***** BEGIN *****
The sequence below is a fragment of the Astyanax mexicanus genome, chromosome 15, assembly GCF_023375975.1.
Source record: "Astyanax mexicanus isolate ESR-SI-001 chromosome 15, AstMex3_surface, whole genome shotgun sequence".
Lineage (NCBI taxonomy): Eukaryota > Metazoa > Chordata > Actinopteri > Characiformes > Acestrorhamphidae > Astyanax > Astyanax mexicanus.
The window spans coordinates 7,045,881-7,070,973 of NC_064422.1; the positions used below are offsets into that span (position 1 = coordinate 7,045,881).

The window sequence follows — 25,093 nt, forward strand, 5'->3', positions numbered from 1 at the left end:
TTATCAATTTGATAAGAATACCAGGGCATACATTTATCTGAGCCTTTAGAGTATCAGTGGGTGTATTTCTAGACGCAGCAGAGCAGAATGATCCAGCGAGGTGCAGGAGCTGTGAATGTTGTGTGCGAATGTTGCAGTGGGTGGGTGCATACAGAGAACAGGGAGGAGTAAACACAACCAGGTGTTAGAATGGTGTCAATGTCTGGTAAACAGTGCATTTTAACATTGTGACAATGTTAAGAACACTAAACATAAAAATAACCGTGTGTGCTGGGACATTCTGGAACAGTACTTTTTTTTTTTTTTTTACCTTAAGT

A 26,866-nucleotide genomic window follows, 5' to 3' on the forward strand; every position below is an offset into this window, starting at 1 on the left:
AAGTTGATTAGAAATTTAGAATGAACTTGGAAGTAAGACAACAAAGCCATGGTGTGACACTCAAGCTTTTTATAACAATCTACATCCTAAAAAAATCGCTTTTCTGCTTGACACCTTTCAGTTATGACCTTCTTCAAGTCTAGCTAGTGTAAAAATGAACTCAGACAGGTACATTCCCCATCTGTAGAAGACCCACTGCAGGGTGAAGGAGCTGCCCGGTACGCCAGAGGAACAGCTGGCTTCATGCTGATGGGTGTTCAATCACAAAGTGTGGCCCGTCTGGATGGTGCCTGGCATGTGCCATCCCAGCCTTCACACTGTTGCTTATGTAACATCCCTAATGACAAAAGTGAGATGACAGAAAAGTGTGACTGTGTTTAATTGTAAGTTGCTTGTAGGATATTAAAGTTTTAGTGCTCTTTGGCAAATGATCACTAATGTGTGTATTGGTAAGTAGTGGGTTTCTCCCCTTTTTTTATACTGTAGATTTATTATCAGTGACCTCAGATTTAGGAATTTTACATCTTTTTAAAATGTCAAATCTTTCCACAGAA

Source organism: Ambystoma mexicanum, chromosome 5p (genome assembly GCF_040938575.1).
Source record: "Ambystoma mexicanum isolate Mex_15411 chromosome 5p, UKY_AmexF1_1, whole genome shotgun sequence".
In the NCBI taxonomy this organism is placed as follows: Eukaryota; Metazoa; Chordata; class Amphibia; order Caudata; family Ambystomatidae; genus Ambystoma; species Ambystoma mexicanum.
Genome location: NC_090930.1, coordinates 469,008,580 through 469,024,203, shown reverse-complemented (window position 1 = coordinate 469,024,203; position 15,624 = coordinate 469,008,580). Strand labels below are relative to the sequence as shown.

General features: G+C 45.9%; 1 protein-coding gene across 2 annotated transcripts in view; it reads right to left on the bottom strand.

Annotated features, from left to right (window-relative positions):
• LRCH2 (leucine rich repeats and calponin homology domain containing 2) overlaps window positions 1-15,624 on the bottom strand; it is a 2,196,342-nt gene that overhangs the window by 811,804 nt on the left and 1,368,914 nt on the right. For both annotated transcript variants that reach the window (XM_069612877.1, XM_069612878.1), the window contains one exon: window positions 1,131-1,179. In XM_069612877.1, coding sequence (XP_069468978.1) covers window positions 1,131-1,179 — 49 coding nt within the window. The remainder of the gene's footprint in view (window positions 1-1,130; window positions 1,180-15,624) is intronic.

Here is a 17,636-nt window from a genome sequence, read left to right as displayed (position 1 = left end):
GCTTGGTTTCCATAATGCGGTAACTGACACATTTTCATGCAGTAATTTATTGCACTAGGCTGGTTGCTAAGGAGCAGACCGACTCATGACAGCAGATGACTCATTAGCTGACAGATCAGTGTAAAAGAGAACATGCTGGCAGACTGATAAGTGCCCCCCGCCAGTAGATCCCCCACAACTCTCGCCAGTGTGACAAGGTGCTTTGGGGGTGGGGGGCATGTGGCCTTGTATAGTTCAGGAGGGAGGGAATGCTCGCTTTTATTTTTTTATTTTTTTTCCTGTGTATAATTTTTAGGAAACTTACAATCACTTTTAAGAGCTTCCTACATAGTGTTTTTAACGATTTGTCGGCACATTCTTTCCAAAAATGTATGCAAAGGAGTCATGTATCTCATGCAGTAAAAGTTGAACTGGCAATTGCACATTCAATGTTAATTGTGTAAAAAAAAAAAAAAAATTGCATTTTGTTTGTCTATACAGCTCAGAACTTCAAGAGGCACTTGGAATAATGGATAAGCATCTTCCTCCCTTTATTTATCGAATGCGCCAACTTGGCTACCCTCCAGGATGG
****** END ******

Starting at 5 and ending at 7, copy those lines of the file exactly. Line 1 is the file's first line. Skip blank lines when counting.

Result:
The window sequence follows — 25,093 nt, forward strand, 5'->3', positions numbered from 1 at the left end:
TTATCAATTTGATAAGAATACCAGGGCATACATTTATCTGAGCCTTTAGAGTATCAGTGGGTGTATTTCTAGACGCAGCAGAGCAGAATGATCCAGCGAGGTGCAGGAGCTGTGAATGTTGTGTGCGAATGTTGCAGTGGGTGGGTGCATACAGAGAACAGGGAGGAGTAAACACAACCAGGTGTTAGAATGGTGTCAATGTCTGGTAAACAGTGCATTTTAACATTGTGACAATGTTAAGAACACTAAACATAAAAATAACCGTGTGTGCTGGGACATTCTGGAACAGTACTTTTTTTTTTTTTTTTACCTTAAGT

A 26,866-nucleotide genomic window follows, 5' to 3' on the forward strand; every position below is an offset into this window, starting at 1 on the left: